The hammer was commonly worn as a pendant during the Viking Age in the Scandinavian cultural sphere, and Thor and his hammer occur depicted on a variety of objects from the archaeological record. Today the symbol appears in a wide variety of media and is again worn as a pendant by various groups, including adherents of modern Heathenry. The etymology of the hammer’s name, Mjolnir, is disputed among historical linguists. Old Norse Mjolnir developed from Proto-Norse melluniaR and one proposed derivation connects this form to Old Church Slavonic mlunuji and Russian molnija meaning “lightning” (either borrowed from a Slavic source or both stemming from a common source) and subsequently yielding the meaning “lightning-maker“. Another proposal connects Mjolnir to Old Norse mjǫll meaning “new snow” and modern Icelandic mjalli meaning “the color white“, rendering Mjolnir as “shining lightning weapon“. Finally, another proposal connects Old Norse Mjolnir to Old Norse mala meaning “to grind” and Gothic malwjanto grind“, yielding Mjolnir as meaning “the grinder“. Thor Odinson Wielding Mjolnir Hammer Bust Statue measures: 15 inches / 38 cm x 15 inches / 38 cm x 10 inches / 25.5 cm.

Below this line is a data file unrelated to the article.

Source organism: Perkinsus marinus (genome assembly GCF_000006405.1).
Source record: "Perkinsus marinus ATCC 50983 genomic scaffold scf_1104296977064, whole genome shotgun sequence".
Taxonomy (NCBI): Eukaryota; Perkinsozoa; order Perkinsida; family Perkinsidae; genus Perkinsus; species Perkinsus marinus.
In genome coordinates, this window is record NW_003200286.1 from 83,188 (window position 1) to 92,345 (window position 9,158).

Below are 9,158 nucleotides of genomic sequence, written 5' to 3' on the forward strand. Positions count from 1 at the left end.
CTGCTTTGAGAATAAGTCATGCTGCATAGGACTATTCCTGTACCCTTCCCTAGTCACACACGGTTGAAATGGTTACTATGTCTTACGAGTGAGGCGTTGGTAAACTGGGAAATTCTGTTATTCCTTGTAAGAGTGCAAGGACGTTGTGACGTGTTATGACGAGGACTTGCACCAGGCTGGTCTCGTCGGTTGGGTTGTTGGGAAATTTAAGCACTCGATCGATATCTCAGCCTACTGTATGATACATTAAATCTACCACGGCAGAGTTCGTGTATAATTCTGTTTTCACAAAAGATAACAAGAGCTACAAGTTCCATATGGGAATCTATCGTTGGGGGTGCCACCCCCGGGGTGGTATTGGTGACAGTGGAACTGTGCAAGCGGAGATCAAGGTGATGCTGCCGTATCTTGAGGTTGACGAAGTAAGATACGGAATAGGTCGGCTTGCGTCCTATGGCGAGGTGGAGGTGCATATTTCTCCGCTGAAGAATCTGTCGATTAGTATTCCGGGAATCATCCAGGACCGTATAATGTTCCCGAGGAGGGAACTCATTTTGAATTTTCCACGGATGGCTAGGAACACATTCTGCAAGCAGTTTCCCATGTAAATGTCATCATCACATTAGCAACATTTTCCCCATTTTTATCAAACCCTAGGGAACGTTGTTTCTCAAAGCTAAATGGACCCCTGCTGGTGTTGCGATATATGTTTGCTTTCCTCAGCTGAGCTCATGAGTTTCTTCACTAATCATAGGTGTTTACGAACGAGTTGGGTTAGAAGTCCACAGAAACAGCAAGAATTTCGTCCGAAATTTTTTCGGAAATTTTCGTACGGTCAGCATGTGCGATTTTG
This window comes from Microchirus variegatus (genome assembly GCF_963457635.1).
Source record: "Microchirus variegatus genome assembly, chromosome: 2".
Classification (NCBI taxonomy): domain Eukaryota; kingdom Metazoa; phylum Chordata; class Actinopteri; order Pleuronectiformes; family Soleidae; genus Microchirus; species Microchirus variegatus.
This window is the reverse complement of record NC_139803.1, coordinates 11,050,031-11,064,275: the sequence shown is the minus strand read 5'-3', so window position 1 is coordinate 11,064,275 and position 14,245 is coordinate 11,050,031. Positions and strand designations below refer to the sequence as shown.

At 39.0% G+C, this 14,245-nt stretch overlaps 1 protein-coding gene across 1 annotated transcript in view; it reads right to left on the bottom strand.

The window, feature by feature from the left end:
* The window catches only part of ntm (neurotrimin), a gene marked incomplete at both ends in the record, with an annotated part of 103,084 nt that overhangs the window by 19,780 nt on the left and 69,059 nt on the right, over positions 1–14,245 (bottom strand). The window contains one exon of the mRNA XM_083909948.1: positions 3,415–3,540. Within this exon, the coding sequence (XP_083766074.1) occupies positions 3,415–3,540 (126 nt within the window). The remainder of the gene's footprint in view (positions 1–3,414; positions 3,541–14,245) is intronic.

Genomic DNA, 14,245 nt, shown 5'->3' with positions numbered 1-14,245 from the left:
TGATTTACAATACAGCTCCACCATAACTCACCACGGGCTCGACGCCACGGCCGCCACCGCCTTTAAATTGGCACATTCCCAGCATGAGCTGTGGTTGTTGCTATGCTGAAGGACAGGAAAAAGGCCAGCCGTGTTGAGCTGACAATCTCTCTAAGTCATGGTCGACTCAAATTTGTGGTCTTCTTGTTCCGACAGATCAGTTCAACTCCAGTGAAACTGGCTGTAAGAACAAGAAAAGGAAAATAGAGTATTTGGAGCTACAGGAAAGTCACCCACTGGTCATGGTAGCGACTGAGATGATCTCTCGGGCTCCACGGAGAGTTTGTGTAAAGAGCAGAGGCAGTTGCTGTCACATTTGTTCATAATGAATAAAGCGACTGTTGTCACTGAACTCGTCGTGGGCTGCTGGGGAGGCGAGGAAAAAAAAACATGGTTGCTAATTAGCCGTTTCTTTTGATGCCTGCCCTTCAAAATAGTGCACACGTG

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Norse Viking Warrior Statue, Vikings & Ships Statues, Norse Viking Warrior Standing on Long Ship Statue

Norse Viking Warrior Statue, Vikings & Ships Statues, Norse Viking Warrior Standing on Long Ship Statue

Norse Viking Warrior Standing on Long Ship Statue

Norse Viking Warrior Statue expertly cast in a bronzed resin with felt bottom, superbly detailed and hand painted that accents really bring this Norse Viking Warrior to Life! When you think of the Vikings, the first thing that comes to mind is the Viking Warrior, tall, powerful, bearded with a horned helmet and armed with an axe. These fearless warriors invaded the European continents from the 8th to the 11th century. Vikings is the modern name given to seafaring people primarily from Scandinavia (present-day Denmark, Norway and Sweden), who from the late 8th to the late 11th centuries raided, pirated, traded and settled throughout parts of Europe. They also voyaged as far as the Mediterranean, North Africa, the Middle East, and North America.

In some of the countries they raided and settled in, this period is popularly known as the Viking Age, and the term “Viking” also commonly includes the inhabitants of the Scandinavian homelands as a collective whole. The Vikings had a profound impact on the early medieval history of Scandinavia, the British Isles, France, Estonia, and Kievan Rus‘. Expert sailors and navigators aboard their characteristic longships, Vikings established Norse settlements and governments in the British Isles, Ireland, the Faroe Islands, Iceland, Greenland, Normandy, the Baltic coast, and along the Dnieper and Volga trade routes in what is now European Russia, Belarus and Ukraine. This Norse Viking Warrior Standing on Long Ship Statue measures: 9.5 inches / 24 cm high.